Author(s): Pürnur ÖZB?R?NC?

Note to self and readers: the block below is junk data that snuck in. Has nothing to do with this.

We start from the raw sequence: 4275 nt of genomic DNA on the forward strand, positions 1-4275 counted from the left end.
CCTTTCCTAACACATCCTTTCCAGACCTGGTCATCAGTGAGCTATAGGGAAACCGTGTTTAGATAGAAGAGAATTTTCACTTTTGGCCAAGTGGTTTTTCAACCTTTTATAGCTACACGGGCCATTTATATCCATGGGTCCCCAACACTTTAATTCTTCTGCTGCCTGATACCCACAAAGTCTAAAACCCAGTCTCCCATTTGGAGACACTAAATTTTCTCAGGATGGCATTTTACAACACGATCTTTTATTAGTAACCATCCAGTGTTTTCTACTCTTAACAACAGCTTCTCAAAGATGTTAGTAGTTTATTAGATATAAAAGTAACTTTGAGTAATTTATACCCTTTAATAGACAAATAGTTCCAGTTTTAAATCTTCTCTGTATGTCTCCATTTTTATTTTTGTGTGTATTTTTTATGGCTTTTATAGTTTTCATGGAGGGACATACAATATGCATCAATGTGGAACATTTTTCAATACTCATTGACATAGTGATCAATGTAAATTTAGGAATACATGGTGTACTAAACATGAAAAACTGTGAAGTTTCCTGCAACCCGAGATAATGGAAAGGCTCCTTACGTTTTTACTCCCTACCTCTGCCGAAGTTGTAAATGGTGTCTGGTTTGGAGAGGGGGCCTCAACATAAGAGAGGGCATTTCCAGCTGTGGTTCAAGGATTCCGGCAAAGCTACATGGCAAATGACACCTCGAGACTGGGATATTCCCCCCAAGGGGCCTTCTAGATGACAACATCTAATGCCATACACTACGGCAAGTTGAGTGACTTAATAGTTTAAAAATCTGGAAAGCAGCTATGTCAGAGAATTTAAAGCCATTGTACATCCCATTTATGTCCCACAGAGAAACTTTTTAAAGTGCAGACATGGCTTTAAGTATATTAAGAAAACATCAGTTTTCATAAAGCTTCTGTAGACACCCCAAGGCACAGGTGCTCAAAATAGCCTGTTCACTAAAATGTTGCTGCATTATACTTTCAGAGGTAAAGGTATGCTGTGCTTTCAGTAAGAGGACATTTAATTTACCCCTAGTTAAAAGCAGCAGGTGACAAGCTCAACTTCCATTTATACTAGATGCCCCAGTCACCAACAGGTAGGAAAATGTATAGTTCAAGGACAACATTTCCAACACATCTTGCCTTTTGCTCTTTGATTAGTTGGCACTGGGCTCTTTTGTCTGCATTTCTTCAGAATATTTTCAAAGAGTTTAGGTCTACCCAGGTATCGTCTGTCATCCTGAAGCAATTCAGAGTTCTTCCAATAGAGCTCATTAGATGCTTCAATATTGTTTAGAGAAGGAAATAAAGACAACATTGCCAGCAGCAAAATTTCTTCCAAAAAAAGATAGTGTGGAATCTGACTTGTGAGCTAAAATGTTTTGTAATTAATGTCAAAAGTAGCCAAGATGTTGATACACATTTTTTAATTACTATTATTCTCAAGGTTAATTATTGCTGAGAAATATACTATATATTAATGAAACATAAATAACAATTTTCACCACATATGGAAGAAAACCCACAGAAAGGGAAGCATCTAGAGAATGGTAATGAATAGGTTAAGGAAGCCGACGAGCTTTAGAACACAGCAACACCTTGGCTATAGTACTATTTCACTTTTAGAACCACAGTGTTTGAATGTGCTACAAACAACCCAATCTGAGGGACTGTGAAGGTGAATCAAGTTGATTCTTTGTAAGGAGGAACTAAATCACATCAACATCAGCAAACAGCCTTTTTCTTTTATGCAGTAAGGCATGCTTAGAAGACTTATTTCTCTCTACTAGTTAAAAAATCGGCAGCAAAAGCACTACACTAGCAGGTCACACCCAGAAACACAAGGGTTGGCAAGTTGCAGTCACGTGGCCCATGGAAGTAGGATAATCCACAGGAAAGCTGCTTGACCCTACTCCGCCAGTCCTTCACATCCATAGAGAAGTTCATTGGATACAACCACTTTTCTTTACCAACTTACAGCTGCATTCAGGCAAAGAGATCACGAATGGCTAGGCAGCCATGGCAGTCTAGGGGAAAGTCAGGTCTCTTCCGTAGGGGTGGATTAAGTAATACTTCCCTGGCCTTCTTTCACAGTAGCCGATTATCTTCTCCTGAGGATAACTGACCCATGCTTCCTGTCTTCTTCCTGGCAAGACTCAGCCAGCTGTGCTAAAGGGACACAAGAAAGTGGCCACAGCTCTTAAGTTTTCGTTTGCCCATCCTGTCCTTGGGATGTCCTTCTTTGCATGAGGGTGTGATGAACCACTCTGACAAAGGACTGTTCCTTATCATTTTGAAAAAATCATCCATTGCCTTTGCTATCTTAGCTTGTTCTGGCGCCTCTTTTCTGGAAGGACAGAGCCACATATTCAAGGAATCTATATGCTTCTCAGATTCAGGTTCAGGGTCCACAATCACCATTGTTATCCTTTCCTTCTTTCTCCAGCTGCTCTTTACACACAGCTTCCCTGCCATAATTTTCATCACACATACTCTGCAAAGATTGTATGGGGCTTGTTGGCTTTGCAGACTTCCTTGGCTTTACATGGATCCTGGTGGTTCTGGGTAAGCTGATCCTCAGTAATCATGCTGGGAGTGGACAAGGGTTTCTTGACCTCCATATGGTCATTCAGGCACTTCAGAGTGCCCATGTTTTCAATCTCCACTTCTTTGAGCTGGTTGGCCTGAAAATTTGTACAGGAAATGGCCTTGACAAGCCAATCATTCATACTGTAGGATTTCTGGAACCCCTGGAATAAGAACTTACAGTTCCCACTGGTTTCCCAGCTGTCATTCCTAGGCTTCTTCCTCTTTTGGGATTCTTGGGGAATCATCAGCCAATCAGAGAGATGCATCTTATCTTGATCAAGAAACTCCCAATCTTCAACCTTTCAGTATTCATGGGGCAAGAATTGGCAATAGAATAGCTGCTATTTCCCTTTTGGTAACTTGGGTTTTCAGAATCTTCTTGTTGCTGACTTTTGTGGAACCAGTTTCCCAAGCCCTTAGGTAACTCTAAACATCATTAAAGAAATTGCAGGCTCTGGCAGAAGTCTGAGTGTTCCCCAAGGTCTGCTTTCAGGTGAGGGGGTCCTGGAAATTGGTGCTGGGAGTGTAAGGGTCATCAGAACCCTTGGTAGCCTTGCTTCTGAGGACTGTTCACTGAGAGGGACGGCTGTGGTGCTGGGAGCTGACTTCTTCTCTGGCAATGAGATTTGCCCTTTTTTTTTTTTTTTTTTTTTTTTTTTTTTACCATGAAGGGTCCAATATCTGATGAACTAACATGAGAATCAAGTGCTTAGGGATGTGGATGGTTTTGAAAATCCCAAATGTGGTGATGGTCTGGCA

This research analyzes the process of women’s mythmaking in the plays written by female playwrights. Through writing the lives of female writers and rewriting the literary characters, which have been created by male writers, women playwrights assume the role of a mythmaker. A mythmaker possesses the power to use the ‘word,’ thereby possesses the power to control ‘reality.’ However, for centuries, women have been debarred from generating their own myths, naming their own experiences, and controlling their own ‘realities.’ Male mythmakers prescribed the roles women were required to perform within the society. Feminist archetypal theorists believe that through a close study of related patterns in women’s writing, common grounds, and experiences, the archetypes shared by women will be disclosed. Unveiling these archetypes will eventually lead to the establishment of new myths around these archetypes. As myths are regarded as the source of collective experiences, analyzing how women have rewritten, revised, devised, and originated myths would thus permit women to reclaim the power to name, and hence to influence the so-called reality established by the patriarchy. Hence, this study analyzes the constantly developing process of women’s mythmaking/mythbreaking in plays written by women writers coming from American, British, Scottish, and Turkish backgrounds. This selection of these writers depends on the belief that women’s work, even though deriving from different backgrounds, carry universal patterns.